2. Empirically, I agree with Krugman and others contra pure RBC theory that money appears to be non-neutral. But why is money non-neutral? Saltwater macro offers answers to this question that are frankly absurd. Menu cost arguments rely on a fallacy of composition. Even if all businesses face costs of changing prices, unless they synchronize their price changes, there is no reason to believe that the price level as a whole is sticky; see Caplin and Spulber. If the nominal price level is not sticky, there is no reason to believe that real stickiness—efficiency wages and so on—can be the source of monetary non-neutrality. Freshwater macro has advanced the much more plausible idea that money is non-neutral because of legal restrictions on financial intermediation. Under laissez-faire, money would be neutral, and RBC would be correct.

3. Critics of RBC argue that it is hard to find shocks to real factors such as technology, particularly negative shocks, to account for recessions. However, they overlook shocks to credit, which is—wait for it—a real not a nominal factor.

4. Critics of RBC ridicule the theory by saying that according to freshwater economists, the Great Depression was the Great Vacation. But their own theory is no less ridiculous. According to saltwater economists, unemployment of over 20 percent persisted for almost a decade because people were too stubborn to accept wage cuts. Sorry, not plausible.

5. RBC makes strong assumptions, but it should be appreciated for what it is, which is an attempt to do macro as pure economics without post hoc additions to make the theory fit with measurement (which is, after all, imperfect). In contrast, other approaches exhibit a tendency toward, to coin a phrase, Macro of the Gaps. The models don’t always make this clear, but a lot of the features that do the work in saltwater theory are residuals. I am not aware, for instance, of a serious effort to give a theoretical account of the value of the fiscal multiplier. Instead, the fiscal multiplier is whatever regressions say it is. I am not against empirical work, but how convenient that regressions set the multiplier to whatever level is necessary to make the theory work. In fairness, some RBC papers empirically calibrate models, but there is more honesty about the fact that they are calibrating, not independently estimating results.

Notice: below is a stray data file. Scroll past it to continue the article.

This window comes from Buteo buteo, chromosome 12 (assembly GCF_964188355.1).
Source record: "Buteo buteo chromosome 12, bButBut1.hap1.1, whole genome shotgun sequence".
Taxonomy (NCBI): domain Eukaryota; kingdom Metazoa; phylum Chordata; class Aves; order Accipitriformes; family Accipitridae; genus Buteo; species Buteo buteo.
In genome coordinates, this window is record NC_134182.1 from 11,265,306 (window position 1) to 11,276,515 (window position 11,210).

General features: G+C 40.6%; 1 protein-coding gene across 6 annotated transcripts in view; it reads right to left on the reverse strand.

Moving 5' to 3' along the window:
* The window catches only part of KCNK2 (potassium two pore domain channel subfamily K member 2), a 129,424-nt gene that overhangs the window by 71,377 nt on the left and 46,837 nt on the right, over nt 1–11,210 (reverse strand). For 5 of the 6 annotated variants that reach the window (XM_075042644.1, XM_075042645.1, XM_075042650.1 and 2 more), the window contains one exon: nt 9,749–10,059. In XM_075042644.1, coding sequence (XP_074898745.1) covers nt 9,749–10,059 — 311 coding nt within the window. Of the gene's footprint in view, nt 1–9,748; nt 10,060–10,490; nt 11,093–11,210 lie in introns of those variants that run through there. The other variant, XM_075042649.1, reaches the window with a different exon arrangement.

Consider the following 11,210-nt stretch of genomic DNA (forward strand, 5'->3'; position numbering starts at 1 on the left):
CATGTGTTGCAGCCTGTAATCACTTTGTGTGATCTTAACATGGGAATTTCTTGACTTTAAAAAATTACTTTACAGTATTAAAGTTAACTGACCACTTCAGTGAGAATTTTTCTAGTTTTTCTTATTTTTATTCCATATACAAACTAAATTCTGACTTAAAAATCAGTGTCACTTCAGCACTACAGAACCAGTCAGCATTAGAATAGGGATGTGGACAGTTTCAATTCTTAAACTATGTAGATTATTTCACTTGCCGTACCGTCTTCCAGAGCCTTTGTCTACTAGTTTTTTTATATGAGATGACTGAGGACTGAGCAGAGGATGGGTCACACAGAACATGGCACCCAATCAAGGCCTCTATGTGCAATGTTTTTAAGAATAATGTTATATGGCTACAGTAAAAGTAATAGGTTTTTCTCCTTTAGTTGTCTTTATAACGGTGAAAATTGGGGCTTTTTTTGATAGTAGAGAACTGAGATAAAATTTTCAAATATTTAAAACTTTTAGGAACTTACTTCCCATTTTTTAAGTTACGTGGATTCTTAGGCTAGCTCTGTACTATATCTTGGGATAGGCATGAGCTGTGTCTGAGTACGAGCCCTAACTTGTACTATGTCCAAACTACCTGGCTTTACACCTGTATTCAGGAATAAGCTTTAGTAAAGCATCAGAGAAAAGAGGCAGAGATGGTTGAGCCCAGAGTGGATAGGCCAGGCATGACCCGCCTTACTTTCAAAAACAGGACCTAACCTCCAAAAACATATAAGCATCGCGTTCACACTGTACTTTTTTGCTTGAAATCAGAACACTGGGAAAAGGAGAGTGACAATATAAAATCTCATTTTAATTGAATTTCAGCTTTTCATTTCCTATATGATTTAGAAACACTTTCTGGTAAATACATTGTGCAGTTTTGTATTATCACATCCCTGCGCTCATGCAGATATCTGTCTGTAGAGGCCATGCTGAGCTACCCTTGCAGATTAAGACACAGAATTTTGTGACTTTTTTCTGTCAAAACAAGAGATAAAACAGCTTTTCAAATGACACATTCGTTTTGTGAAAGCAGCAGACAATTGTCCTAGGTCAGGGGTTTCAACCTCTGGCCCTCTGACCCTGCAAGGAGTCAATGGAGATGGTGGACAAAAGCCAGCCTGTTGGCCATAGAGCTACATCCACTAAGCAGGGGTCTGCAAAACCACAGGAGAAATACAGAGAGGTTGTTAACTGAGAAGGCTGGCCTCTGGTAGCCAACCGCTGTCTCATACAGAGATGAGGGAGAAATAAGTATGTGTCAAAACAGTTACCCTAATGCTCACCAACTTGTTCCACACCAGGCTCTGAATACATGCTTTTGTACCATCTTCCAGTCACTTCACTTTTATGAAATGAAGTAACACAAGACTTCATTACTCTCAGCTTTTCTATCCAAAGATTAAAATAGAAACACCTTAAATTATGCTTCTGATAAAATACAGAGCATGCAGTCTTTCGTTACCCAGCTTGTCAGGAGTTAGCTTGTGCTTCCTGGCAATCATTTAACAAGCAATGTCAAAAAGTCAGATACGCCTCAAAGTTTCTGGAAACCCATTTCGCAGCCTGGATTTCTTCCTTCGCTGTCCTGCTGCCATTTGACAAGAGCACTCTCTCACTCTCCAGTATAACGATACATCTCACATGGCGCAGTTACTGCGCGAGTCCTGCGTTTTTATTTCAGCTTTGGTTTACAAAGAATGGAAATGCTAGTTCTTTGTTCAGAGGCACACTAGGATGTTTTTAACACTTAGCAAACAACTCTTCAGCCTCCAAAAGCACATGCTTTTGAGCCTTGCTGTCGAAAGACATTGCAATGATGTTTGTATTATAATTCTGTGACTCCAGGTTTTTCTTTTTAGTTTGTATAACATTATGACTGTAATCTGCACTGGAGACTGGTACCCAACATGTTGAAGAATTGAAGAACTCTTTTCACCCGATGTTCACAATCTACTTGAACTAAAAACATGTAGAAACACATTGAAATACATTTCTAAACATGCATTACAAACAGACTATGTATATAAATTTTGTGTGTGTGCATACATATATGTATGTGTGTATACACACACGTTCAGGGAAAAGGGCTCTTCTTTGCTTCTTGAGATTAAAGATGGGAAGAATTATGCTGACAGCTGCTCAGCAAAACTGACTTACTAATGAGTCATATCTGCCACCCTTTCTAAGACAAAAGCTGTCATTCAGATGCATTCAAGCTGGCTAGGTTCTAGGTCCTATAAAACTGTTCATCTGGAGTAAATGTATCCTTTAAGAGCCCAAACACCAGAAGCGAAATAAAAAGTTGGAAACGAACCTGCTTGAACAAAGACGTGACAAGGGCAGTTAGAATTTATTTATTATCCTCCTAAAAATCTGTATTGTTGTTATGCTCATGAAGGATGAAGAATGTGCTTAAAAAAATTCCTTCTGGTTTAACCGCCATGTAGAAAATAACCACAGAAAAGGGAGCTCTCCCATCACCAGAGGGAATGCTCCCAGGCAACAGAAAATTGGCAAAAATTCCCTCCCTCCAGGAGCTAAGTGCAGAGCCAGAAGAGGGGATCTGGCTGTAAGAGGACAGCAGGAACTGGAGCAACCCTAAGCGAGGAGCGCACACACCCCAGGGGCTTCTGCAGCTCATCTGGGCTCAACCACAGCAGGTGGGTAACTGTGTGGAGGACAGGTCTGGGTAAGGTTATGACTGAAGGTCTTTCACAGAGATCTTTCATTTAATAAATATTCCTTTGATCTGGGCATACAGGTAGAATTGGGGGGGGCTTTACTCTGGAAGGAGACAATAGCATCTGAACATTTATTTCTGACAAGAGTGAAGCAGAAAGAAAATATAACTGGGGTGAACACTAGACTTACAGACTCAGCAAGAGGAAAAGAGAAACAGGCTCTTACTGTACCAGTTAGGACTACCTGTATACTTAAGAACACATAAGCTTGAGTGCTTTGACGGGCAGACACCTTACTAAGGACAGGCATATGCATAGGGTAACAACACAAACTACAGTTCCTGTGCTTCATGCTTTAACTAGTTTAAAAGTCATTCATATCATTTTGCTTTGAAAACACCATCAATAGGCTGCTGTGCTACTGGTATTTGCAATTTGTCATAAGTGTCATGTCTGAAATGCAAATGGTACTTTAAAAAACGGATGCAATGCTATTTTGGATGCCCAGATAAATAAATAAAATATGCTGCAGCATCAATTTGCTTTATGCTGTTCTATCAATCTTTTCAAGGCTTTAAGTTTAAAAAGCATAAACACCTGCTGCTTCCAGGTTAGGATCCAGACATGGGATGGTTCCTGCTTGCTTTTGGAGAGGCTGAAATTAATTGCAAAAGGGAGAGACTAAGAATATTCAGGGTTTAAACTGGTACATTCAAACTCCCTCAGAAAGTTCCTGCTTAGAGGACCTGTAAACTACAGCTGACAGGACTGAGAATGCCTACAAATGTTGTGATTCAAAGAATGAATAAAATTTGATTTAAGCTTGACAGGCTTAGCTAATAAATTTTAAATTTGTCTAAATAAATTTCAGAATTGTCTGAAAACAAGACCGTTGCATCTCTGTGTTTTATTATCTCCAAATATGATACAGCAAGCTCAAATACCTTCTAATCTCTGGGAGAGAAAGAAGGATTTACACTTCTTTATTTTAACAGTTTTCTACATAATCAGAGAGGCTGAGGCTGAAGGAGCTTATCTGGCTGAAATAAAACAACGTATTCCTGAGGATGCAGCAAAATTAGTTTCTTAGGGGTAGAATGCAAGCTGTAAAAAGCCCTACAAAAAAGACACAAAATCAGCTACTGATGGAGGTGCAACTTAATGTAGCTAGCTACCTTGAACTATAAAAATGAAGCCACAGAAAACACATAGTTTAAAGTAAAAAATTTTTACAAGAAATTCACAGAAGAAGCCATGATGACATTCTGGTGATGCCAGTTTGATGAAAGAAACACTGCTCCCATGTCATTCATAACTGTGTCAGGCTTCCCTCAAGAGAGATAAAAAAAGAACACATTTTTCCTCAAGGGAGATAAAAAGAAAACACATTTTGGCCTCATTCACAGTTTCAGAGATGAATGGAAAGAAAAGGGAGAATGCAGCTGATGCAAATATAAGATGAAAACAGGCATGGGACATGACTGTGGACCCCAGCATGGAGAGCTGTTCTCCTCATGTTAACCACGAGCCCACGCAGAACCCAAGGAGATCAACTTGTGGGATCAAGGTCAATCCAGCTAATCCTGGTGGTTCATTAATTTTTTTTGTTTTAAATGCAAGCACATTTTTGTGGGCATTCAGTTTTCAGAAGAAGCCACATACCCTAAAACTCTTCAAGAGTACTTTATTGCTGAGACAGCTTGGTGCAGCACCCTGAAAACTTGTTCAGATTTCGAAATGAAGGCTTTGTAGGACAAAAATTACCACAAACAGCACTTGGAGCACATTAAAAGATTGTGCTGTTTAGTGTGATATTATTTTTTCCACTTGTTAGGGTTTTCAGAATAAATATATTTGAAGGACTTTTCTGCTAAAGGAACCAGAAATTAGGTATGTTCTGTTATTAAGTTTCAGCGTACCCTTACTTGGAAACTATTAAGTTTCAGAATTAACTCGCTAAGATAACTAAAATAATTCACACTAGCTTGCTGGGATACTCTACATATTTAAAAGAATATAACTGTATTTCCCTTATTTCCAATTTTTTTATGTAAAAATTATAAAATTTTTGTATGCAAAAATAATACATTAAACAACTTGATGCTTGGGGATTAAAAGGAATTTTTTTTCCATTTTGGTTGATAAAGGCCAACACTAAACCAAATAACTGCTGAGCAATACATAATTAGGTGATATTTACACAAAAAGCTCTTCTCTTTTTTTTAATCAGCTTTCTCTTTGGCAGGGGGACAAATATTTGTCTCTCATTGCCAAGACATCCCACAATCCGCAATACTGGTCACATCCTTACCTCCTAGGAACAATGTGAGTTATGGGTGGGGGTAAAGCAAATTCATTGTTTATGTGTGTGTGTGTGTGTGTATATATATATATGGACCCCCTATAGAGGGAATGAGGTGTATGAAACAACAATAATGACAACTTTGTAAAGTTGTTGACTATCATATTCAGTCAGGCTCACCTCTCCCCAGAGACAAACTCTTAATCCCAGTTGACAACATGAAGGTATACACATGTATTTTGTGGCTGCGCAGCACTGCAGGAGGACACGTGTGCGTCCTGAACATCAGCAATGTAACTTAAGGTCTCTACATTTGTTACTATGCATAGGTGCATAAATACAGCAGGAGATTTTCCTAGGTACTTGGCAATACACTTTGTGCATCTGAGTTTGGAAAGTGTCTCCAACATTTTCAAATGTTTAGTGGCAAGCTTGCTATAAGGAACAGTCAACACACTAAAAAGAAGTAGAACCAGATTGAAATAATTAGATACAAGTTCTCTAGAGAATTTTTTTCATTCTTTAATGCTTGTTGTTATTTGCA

6. As Tyler used to say in Macro I, 98 percent or more of business cycles in human history were indisputably real business cycles. There was no central bank and no fiscal authority in caveman days. “My theory explains 98 percent of business cycles” seems like pretty good justification to me.

As I said before, I’m not an RBC theorist, but not everything has to be about petty tribalism. RBC is both scientific and worth studying.

The Economics of Cryptocurrency